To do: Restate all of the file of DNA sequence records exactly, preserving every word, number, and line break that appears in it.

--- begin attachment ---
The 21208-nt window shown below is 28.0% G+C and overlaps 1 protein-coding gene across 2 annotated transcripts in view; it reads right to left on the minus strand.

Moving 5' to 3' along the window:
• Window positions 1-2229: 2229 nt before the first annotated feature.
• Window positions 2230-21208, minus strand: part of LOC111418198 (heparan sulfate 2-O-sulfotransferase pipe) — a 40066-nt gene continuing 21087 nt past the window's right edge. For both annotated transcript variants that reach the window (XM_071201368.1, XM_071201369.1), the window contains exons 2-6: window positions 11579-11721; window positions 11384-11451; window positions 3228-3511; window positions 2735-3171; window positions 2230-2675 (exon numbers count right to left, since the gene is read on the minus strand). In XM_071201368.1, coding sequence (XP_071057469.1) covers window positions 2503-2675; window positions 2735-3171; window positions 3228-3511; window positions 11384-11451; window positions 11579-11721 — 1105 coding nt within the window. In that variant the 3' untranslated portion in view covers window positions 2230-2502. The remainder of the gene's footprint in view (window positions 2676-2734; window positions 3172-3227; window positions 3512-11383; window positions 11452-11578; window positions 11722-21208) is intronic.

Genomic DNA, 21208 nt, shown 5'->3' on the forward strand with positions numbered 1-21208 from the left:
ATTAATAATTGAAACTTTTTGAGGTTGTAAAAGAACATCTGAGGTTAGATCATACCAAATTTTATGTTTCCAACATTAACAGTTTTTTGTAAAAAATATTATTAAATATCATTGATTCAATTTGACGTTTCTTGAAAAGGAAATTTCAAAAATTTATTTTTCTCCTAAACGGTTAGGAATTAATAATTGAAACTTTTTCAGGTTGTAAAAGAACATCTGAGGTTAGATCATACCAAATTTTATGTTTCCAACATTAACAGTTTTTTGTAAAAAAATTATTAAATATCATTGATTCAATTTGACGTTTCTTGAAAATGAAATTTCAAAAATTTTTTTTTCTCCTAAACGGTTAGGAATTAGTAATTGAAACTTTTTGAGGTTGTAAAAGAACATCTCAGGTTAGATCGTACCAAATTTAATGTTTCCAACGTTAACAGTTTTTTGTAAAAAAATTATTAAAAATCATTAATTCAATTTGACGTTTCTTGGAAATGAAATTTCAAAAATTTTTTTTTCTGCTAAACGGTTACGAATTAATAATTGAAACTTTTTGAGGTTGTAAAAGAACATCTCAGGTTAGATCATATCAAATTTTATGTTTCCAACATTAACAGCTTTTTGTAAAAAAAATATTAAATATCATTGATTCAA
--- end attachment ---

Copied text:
The 21208-nt window shown below is 28.0% G+C and overlaps 1 protein-coding gene across 2 annotated transcripts in view; it reads right to left on the minus strand.

Moving 5' to 3' along the window:
• Window positions 1-2229: 2229 nt before the first annotated feature.
• Window positions 2230-21208, minus strand: part of LOC111418198 (heparan sulfate 2-O-sulfotransferase pipe) — a 40066-nt gene continuing 21087 nt past the window's right edge. For both annotated transcript variants that reach the window (XM_071201368.1, XM_071201369.1), the window contains exons 2-6: window positions 11579-11721; window positions 11384-11451; window positions 3228-3511; window positions 2735-3171; window positions 2230-2675 (exon numbers count right to left, since the gene is read on the minus strand). In XM_071201368.1, coding sequence (XP_071057469.1) covers window positions 2503-2675; window positions 2735-3171; window positions 3228-3511; window positions 11384-11451; window positions 11579-11721 — 1105 coding nt within the window. In that variant the 3' untranslated portion in view covers window positions 2230-2502. The remainder of the gene's footprint in view (window positions 2676-2734; window positions 3172-3227; window positions 3512-11383; window positions 11452-11578; window positions 11722-21208) is intronic.

Genomic DNA, 21208 nt, shown 5'->3' on the forward strand with positions numbered 1-21208 from the left:
ATTAATAATTGAAACTTTTTGAGGTTGTAAAAGAACATCTGAGGTTAGATCATACCAAATTTTATGTTTCCAACATTAACAGTTTTTTGTAAAAAATATTATTAAATATCATTGATTCAATTTGACGTTTCTTGAAAAGGAAATTTCAAAAATTTATTTTTCTCCTAAACGGTTAGGAATTAATAATTGAAACTTTTTCAGGTTGTAAAAGAACATCTGAGGTTAGATCATACCAAATTTTATGTTTCCAACATTAACAGTTTTTTGTAAAAAAATTATTAAATATCATTGATTCAATTTGACGTTTCTTGAAAATGAAATTTCAAAAATTTTTTTTTCTCCTAAACGGTTAGGAATTAGTAATTGAAACTTTTTGAGGTTGTAAAAGAACATCTCAGGTTAGATCGTACCAAATTTAATGTTTCCAACGTTAACAGTTTTTTGTAAAAAAATTATTAAAAATCATTAATTCAATTTGACGTTTCTTGGAAATGAAATTTCAAAAATTTTTTTTTCTGCTAAACGGTTACGAATTAATAATTGAAACTTTTTGAGGTTGTAAAAGAACATCTCAGGTTAGATCATATCAAATTTTATGTTTCCAACATTAACAGCTTTTTGTAAAAAAAATATTAAATATCATTGATTCAA